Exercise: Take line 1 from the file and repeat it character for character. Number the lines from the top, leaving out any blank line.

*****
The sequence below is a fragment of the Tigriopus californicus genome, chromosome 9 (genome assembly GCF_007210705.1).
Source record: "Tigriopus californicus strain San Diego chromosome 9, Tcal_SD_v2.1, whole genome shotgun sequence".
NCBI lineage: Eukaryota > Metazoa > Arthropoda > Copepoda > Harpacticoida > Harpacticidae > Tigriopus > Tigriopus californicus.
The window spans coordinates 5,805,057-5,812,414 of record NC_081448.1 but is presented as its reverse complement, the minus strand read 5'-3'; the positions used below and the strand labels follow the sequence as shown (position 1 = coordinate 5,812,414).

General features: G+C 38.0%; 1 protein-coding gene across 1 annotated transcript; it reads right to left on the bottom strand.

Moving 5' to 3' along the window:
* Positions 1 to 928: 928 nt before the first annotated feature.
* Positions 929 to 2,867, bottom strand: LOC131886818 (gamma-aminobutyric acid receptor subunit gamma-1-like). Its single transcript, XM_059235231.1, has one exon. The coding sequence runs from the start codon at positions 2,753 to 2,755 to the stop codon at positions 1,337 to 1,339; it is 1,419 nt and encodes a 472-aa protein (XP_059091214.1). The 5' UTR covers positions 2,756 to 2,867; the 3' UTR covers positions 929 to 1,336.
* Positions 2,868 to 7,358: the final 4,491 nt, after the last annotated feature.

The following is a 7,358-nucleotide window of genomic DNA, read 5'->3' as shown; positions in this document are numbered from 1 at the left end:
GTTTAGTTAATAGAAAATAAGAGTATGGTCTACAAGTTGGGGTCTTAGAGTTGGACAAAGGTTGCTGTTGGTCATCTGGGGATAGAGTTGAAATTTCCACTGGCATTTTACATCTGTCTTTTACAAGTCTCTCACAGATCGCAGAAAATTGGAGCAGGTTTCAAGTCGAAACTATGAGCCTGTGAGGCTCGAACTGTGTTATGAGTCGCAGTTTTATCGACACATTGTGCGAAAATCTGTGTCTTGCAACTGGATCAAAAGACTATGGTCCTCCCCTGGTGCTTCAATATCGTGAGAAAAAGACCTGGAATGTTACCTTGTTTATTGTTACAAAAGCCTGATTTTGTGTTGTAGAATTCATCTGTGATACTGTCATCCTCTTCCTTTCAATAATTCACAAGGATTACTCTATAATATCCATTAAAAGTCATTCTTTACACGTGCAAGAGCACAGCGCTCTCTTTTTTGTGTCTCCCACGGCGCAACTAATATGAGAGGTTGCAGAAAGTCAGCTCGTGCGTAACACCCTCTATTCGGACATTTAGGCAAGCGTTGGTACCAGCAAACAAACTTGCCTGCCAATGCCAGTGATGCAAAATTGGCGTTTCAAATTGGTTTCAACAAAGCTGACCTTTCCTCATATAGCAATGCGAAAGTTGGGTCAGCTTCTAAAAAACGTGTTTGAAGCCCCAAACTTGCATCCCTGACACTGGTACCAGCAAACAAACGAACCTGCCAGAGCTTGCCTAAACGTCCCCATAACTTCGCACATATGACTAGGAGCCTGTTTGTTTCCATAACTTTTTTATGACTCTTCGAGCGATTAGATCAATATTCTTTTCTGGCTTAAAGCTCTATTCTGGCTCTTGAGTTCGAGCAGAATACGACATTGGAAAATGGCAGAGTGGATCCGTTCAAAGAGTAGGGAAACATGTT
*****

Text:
The sequence below is a fragment of the Tigriopus californicus genome, chromosome 9 (genome assembly GCF_007210705.1).